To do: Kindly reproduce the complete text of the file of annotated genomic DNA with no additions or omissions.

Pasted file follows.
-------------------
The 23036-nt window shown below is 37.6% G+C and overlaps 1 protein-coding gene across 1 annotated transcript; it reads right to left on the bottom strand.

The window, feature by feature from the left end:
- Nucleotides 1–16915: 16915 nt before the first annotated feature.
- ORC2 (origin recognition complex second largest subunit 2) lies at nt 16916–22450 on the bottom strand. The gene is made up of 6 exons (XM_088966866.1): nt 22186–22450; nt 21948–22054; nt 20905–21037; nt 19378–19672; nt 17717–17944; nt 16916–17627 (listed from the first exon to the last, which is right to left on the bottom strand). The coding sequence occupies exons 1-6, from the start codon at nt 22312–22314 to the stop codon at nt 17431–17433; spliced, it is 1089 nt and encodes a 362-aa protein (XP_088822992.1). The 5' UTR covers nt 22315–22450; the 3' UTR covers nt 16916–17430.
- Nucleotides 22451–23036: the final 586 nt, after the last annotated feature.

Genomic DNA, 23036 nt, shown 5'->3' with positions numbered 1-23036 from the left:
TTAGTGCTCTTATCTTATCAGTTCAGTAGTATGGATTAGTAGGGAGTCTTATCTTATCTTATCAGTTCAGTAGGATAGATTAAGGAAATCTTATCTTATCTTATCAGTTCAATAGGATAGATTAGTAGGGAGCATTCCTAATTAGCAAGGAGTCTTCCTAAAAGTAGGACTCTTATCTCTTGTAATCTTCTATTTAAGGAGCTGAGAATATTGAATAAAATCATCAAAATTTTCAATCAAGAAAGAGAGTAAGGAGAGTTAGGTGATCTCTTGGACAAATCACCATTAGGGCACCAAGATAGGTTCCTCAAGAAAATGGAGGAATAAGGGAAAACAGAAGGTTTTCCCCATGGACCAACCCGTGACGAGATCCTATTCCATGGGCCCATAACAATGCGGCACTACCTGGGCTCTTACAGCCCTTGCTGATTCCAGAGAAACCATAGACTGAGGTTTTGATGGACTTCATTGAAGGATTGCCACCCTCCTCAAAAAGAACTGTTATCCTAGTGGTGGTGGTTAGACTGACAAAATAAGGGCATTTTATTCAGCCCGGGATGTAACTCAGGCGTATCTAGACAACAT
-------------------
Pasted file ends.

The 23036-nt window shown below is 37.6% G+C and overlaps 1 protein-coding gene across 1 annotated transcript; it reads right to left on the bottom strand.

The window, feature by feature from the left end:
- Nucleotides 1–16915: 16915 nt before the first annotated feature.
- ORC2 (origin recognition complex second largest subunit 2) lies at nt 16916–22450 on the bottom strand. The gene is made up of 6 exons (XM_088966866.1): nt 22186–22450; nt 21948–22054; nt 20905–21037; nt 19378–19672; nt 17717–17944; nt 16916–17627 (listed from the first exon to the last, which is right to left on the bottom strand). The coding sequence occupies exons 1-6, from the start codon at nt 22312–22314 to the stop codon at nt 17431–17433; spliced, it is 1089 nt and encodes a 362-aa protein (XP_088822992.1). The 5' UTR covers nt 22315–22450; the 3' UTR covers nt 16916–17430.
- Nucleotides 22451–23036: the final 586 nt, after the last annotated feature.

Genomic DNA, 23036 nt, shown 5'->3' with positions numbered 1-23036 from the left:
TTAGTGCTCTTATCTTATCAGTTCAGTAGTATGGATTAGTAGGGAGTCTTATCTTATCTTATCAGTTCAGTAGGATAGATTAAGGAAATCTTATCTTATCTTATCAGTTCAATAGGATAGATTAGTAGGGAGCATTCCTAATTAGCAAGGAGTCTTCCTAAAAGTAGGACTCTTATCTCTTGTAATCTTCTATTTAAGGAGCTGAGAATATTGAATAAAATCATCAAAATTTTCAATCAAGAAAGAGAGTAAGGAGAGTTAGGTGATCTCTTGGACAAATCACCATTAGGGCACCAAGATAGGTTCCTCAAGAAAATGGAGGAATAAGGGAAAACAGAAGGTTTTCCCCATGGACCAACCCGTGACGAGATCCTATTCCATGGGCCCATAACAATGCGGCACTACCTGGGCTCTTACAGCCCTTGCTGATTCCAGAGAAACCATAGACTGAGGTTTTGATGGACTTCATTGAAGGATTGCCACCCTCCTCAAAAAGAACTGTTATCCTAGTGGTGGTGGTTAGACTGACAAAATAAGGGCATTTTATTCAGCCCGGGATGTAACTCAGGCGTATCTAGACAACAT